The difference between the adaptive neurofuzzy inference system (ANFIS) and the FIS is that, with the FIS, only fixed membership functions that are chosen arbitrarily are used. However, ANFIS membership functions are adapted to a historical data set. FIS modeling relies heavily on the user’s interpretation of the relationship between the input and output data. On the other hand, ANFIS improves the process by adapting the input and output membership functions to the relationship of a sample set of input/output data. This adaptation for bespoke membership functions is attained through neuroadaptive learning. The learning process works similarly to that of neural networks and calculates membership function parameters that optimally permit the fuzzy inference system to track the input/output data according to the following steps:(1)Postulate a model structure that relates inputs to outputs through membership functions and fuzzy rules using the Sugeno-type FIS.(2)Collect input/output data for training by ANFIS.(3)Train the initial model with the data provided constrained by an error criterion.

2.4. Case Study

Nigeria’s electricity transmission grid is at a voltage of 330 kV, while the distribution network is a 33 kV/11 kV system managed by eleven distribution companies across the country. The test network shown in Figure 1 is an extract from Orile District distribution system, under Eko Electricity Distribution Company (EKEDC).

Figure 1: One-line diagram of distribution network.

3. Methodology

3.1. Fuzzy Fault Controller Design

The model for a two-input-one-output ANFIS is illustrated in Figure 2. The diagram outlines the entire structure of the neurofuzzy inference system. The fuzzy diagnostic controller of interest in Figure 3 has six inputs: namely, , and . These are the phase currents and phase voltages, respectively. The inputs are processed by the fuzzy diagnostic controller and the output is a number representing the particular fault incidence in the distribution network.

Figure 2: Basic ANFIS model for a two-input-one-output system.
Figure 3: Block diagram of 6-input fuzzy inference system.

For the fuzzy inference system (FIS) being designed, the membership functions employed for both input and output are triangular-shaped. Each input has two membership functions labelled LW (low) and HI (high), while the output has eleven membership functions labelled O0 to O10, as illustrated in Figure 4.

Figure 4: (a) Fuzzy input membership functions. (b) Fuzzy output membership functions.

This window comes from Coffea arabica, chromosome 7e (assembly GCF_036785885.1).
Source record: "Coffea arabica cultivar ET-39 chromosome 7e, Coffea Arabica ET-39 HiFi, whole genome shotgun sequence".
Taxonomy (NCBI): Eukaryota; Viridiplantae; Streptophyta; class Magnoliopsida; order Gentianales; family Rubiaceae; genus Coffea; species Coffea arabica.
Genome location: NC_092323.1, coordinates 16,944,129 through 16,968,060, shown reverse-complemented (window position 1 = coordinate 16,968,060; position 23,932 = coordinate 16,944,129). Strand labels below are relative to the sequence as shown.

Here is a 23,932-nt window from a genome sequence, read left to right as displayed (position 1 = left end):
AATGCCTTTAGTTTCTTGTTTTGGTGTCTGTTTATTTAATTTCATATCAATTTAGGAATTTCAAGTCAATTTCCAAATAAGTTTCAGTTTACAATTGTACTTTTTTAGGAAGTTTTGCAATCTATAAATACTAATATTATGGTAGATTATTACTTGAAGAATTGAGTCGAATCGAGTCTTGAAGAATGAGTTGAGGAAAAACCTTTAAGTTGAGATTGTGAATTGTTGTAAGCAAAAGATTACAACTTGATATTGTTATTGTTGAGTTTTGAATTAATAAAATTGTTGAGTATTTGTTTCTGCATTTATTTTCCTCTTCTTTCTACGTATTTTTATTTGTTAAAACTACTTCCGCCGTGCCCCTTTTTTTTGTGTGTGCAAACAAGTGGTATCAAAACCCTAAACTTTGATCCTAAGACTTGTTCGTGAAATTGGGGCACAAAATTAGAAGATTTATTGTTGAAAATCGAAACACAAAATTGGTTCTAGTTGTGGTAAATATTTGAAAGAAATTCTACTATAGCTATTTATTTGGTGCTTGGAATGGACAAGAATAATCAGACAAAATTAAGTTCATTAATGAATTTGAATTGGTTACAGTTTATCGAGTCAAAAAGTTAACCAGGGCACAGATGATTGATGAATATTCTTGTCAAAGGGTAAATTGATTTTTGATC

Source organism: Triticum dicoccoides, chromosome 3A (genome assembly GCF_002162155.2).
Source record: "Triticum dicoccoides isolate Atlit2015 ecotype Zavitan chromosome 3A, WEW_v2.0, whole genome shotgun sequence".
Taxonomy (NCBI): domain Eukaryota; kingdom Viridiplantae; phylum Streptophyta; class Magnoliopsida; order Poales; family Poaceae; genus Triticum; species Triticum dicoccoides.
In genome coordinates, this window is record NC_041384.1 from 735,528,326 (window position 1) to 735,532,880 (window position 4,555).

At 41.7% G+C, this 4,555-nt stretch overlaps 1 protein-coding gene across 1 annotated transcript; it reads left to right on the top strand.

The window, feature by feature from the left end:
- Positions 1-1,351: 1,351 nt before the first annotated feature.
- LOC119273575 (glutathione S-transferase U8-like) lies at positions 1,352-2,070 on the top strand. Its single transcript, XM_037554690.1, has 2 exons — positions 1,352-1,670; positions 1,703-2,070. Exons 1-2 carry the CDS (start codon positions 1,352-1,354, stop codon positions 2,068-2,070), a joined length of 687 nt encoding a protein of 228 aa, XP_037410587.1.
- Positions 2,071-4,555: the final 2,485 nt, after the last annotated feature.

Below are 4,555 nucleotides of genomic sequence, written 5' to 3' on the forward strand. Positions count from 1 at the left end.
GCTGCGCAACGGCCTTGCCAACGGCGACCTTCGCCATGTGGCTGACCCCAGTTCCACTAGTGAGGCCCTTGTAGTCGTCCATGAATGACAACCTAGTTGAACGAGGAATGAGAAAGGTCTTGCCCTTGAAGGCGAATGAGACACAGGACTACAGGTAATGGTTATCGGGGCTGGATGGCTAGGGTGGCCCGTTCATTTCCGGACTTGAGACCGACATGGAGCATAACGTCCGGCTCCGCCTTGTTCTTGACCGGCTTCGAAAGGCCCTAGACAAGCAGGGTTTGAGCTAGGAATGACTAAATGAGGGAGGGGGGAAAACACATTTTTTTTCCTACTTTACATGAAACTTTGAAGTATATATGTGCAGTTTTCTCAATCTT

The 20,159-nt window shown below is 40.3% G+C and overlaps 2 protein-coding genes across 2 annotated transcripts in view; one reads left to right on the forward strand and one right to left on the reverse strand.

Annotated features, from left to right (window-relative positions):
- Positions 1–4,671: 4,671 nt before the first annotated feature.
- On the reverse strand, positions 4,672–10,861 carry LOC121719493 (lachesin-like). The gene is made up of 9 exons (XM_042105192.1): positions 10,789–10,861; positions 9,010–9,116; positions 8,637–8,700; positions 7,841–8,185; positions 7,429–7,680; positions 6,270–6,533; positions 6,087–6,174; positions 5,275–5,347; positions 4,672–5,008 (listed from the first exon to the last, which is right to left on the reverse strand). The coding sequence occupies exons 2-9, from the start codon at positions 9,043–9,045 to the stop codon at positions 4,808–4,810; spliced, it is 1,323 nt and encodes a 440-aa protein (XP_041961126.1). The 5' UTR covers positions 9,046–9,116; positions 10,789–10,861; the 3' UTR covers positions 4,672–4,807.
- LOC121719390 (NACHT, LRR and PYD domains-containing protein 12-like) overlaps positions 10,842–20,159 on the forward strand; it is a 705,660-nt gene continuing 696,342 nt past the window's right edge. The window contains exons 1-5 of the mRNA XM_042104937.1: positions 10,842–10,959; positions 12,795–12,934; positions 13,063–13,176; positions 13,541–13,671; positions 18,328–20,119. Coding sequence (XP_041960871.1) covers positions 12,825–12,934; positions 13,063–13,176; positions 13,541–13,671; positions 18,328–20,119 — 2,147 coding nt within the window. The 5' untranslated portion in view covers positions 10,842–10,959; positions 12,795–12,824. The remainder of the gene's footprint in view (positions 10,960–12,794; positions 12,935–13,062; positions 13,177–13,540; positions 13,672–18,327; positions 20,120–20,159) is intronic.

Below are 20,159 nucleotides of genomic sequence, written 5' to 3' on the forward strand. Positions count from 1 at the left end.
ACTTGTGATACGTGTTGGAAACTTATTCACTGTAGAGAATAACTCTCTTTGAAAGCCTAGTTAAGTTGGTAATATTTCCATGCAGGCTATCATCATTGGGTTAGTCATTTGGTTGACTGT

In addition, Table 1 shows the sixty-four rules applicable to the 6-input FIS. However, only ten of these define the fault types of interest. The remaining are designed to give outputs of O0, implying that they are nonapplicable situations.

Table 1: Fuzzy inference rules for 6-input fault system.

Figures 5(a) and 5(b) are plots of Load 1 three-phase currents and voltages, respectively, under normal conditions. The calibration of the Mandami-type fuzzy fault controller involved the use of no-load RMS values of current (994 A) and voltage (18.56 kV) as the base design. Values of current and voltage for each of the 10 faults were recorded. Generally, any value of current and voltage 1% above the base values was set as high (HI) and values from 0 to 1.0 pu were low (LW). Table 1 was drawn by recording the characteristics of each phase current and voltage at the incidence of the faults. In Figure 6, the characteristics of currents and voltages are shown for four types of faults that affect Phase A. These plots corroborate the information in Table 1: for example, an LG fault on Phase A results in a high Phase A current, relatively low Phases B and C currents, low Phase A voltage, and relatively high Phases B and C voltages.

Figure 5: Load current and voltage during normal conditions: (a) phase currents and (b) phase voltages.
Figure 6: Plots of Phase A current and voltage during different faults.
3.2. ANFIS Model Design

The given distribution network was modeled and simulated with SIMULINK for Load 1 (50 MW, 30 MVar) and Load 2 (60 MW). At Load 1 and Load 2, each of the 10 faults was simulated over a range of values of the fault impedance from 0.001 Ω to 10 Ω for 150 ms. The resulting values of phase currents and voltages were recorded and this data (3,454 data points) was later used to train the FIS. Data for checking the model results was collected at a fault resistance of 6.5 Ω and this set of data was not used in training the FIS. Fault samples were taken 25 ms after the incidence of the fault.